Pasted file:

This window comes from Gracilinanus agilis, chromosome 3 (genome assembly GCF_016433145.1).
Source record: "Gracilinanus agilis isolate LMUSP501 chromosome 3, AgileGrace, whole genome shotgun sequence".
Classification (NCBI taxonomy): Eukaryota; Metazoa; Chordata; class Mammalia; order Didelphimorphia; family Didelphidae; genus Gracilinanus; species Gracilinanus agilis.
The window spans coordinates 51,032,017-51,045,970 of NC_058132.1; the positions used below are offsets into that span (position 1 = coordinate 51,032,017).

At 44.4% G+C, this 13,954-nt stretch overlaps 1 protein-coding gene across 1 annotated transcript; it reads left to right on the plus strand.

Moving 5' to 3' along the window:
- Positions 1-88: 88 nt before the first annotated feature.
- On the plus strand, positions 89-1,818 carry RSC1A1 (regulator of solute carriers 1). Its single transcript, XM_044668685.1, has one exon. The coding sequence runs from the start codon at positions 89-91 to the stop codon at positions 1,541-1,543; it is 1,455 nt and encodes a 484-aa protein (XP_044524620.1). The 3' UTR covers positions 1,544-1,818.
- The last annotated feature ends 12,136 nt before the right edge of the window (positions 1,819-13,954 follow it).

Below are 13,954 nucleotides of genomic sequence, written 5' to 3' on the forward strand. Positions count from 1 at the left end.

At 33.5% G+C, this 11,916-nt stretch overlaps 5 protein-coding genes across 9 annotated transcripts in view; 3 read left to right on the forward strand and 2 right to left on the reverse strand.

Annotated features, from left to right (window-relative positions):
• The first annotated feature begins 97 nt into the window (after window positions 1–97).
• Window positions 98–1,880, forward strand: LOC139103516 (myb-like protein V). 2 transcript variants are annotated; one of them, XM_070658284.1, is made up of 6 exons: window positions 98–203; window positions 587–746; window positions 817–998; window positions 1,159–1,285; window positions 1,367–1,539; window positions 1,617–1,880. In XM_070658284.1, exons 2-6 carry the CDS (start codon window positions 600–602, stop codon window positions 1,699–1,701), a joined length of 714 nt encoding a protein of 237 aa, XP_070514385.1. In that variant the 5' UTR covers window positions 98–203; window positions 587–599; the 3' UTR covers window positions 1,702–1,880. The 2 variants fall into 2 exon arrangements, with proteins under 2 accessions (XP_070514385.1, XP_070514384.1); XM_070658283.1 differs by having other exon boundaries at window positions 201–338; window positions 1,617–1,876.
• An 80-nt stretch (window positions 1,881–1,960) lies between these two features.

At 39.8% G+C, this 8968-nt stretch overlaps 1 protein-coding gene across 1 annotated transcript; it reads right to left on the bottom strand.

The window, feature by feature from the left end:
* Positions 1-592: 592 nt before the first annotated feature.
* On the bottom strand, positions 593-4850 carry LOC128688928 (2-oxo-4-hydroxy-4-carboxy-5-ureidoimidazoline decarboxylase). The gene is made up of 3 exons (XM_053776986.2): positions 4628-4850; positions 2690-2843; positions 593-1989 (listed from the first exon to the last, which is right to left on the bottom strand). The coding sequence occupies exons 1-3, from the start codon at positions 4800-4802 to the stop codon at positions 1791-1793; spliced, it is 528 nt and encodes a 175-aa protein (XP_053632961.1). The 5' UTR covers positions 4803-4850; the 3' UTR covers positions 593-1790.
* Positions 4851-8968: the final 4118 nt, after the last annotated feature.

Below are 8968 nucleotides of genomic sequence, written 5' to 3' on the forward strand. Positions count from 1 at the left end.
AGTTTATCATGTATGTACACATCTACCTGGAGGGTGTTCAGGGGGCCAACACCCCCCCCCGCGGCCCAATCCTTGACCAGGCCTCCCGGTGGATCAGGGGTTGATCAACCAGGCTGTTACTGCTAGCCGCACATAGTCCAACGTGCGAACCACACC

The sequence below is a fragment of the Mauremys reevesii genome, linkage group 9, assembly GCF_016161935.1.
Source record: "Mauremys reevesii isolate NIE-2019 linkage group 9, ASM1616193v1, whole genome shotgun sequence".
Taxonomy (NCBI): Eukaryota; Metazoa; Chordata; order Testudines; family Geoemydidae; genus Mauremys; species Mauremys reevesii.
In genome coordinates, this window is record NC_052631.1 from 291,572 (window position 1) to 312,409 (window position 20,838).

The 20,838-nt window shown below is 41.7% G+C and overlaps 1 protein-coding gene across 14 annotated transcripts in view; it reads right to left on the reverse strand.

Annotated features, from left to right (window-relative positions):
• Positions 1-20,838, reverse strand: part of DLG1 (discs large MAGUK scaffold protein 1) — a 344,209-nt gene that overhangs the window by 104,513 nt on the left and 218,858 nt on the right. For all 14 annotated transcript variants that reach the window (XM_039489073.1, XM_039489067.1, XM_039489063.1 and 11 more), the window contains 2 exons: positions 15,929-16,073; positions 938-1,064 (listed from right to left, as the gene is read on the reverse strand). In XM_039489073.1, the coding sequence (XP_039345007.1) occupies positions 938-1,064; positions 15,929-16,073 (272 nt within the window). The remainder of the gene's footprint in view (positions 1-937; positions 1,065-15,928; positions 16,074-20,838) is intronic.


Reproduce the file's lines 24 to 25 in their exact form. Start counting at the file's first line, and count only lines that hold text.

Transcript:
Source record: "Mauremys reevesii isolate NIE-2019 linkage group 9, ASM1616193v1, whole genome shotgun sequence".
Taxonomy (NCBI): Eukaryota; Metazoa; Chordata; order Testudines; family Geoemydidae; genus Mauremys; species Mauremys reevesii.